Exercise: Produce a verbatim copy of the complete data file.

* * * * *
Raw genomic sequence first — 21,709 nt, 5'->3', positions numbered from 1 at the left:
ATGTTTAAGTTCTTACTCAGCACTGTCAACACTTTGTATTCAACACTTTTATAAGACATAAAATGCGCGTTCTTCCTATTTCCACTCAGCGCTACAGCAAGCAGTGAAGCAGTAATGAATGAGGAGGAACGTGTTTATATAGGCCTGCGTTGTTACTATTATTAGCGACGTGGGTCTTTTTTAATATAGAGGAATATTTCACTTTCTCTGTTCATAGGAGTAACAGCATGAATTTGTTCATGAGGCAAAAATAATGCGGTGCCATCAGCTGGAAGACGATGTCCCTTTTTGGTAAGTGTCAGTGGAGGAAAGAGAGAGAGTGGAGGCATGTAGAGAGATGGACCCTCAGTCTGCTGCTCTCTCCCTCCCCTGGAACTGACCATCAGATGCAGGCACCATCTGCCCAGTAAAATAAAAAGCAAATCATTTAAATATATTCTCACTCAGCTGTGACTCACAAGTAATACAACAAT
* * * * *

Raw genomic sequence first — 21,709 nt, 5'->3', positions numbered from 1 at the left:
ATGTTTAAGTTCTTACTCAGCACTGTCAACACTTTGTATTCAACACTTTTATAAGACATAAAATGCGCGTTCTTCCTATTTCCACTCAGCGCTACAGCAAGCAGTGAAGCAGTAATGAATGAGGAGGAACGTGTTTATATAGGCCTGCGTTGTTACTATTATTAGCGACGTGGGTCTTTTTTAATATAGAGGAATATTTCACTTTCTCTGTTCATAGGAGTAACAGCATGAATTTGTTCATGAGGCAAAAATAATGCGGTGCCATCAGCTGGAAGACGATGTCCCTTTTTGGTAAGTGTCAGTGGAGGAAAGAGAGAGAGTGGAGGCATGTAGAGAGATGGACCCTCAGTCTGCTGCTCTCTCCCTCCCCTGGAACTGACCATCAGATGCAGGCACCATCTGCCCAGTAAAATAAAAAGCAAATCATTTAAATATATTCTCACTCAGCTGTGACTCACAAGTAATACAACAAT